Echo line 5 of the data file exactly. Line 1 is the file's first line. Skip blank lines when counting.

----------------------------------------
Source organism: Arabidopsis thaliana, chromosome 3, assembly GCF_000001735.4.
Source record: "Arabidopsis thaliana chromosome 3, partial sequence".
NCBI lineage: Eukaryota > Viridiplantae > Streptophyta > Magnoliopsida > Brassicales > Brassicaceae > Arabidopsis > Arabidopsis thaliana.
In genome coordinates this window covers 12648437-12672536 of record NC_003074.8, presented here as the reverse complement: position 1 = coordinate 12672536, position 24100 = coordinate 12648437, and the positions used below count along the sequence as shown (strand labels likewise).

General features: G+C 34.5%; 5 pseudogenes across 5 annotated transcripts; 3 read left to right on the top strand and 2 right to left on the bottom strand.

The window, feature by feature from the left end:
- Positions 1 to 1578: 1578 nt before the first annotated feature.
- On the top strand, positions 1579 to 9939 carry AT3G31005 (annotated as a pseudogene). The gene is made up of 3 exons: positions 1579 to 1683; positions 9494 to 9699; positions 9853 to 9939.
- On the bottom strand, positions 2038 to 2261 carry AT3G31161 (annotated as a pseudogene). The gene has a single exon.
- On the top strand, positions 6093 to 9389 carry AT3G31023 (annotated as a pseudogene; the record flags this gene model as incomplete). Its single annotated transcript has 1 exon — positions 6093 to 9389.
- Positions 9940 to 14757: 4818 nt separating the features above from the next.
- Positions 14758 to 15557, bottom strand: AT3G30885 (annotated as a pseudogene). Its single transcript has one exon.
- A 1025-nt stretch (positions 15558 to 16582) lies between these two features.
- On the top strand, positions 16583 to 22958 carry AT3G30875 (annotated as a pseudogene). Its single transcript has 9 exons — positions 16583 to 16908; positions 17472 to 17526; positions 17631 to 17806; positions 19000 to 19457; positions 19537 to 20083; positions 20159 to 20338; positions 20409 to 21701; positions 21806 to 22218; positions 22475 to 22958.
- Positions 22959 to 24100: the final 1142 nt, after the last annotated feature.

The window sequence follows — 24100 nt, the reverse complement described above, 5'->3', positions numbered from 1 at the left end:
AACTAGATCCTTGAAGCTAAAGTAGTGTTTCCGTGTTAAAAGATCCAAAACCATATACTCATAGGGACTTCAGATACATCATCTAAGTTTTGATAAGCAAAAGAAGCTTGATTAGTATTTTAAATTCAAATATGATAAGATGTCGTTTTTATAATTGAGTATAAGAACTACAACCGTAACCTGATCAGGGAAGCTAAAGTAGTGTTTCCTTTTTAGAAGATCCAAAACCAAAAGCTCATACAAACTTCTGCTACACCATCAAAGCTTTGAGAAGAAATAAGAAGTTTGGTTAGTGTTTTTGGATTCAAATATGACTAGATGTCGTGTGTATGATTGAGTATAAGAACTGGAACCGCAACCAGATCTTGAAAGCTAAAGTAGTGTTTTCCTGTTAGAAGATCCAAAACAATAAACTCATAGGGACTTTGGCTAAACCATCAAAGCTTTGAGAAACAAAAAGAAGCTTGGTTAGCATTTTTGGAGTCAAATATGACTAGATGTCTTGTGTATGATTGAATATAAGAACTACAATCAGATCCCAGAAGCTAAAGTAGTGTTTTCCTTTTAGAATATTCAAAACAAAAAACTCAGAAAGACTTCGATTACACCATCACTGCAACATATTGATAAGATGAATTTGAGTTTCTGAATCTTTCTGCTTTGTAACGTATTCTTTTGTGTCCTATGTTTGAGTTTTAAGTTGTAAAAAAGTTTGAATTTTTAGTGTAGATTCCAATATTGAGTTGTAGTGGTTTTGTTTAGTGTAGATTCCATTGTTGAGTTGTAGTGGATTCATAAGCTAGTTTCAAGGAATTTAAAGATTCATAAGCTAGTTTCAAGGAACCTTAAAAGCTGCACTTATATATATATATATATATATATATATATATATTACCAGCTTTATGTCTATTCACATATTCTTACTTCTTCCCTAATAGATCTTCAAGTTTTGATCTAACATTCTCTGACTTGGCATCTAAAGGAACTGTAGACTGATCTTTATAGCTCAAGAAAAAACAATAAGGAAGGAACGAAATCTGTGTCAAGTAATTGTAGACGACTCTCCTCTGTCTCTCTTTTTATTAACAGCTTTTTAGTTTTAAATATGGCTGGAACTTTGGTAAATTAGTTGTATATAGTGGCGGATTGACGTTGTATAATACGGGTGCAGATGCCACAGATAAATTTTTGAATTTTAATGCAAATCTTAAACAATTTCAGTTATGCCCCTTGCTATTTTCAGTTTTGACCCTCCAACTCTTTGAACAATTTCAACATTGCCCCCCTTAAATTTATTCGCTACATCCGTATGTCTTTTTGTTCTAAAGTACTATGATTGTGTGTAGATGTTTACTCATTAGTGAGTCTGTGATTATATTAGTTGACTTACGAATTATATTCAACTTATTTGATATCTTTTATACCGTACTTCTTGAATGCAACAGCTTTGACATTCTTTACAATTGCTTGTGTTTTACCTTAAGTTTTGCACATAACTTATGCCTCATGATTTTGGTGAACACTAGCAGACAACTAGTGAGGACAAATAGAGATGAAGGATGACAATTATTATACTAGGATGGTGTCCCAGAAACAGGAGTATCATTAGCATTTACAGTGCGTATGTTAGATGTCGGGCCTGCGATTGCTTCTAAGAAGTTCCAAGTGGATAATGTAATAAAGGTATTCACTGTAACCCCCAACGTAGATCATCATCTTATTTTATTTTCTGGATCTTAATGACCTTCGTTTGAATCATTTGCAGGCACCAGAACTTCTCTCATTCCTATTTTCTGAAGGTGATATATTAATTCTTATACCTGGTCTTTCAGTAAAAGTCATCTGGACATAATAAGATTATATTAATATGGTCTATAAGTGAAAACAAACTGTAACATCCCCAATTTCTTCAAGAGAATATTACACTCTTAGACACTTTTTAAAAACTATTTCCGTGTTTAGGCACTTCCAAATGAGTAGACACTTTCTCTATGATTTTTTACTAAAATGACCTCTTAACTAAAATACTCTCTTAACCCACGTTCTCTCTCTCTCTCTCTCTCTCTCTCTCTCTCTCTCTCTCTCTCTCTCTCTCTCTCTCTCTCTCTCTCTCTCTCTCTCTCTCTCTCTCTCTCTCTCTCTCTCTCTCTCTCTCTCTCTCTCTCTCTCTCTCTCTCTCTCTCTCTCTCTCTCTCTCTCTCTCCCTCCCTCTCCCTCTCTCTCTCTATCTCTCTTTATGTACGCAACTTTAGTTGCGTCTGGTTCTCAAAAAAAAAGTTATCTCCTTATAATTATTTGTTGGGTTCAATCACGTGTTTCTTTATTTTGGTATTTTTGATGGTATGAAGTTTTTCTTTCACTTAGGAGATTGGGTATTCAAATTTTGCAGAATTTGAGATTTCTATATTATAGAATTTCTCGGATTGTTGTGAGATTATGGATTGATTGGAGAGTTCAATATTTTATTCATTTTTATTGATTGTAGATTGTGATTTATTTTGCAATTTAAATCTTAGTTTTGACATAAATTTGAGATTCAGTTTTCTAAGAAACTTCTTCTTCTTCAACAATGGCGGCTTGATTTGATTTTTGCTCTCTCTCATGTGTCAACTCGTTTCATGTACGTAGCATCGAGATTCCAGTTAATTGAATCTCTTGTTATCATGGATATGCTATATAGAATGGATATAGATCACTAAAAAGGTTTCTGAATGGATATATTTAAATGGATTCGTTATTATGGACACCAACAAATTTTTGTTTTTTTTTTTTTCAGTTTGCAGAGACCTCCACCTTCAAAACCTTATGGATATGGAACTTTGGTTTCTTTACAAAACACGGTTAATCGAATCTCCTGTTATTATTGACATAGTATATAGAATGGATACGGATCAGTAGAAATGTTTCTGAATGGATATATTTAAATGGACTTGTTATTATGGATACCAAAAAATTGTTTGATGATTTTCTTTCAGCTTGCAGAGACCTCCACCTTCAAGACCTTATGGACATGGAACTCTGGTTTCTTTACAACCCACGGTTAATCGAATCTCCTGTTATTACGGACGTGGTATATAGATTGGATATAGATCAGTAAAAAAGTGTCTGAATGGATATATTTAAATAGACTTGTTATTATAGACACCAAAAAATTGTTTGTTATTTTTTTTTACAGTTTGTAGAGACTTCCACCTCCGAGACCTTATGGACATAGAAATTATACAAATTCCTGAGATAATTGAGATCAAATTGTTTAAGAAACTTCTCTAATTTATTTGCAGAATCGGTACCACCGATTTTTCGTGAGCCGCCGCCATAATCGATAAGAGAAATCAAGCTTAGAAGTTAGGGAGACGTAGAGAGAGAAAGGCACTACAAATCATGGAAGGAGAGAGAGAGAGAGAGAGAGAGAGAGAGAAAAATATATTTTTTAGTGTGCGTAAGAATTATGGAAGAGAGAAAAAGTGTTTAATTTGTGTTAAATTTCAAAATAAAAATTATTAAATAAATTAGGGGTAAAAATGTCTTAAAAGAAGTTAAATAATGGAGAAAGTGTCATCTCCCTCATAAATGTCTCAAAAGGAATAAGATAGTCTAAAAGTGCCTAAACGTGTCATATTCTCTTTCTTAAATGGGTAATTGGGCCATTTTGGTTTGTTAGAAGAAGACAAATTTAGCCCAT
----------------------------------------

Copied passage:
General features: G+C 34.5%; 5 pseudogenes across 5 annotated transcripts; 3 read left to right on the top strand and 2 right to left on the bottom strand.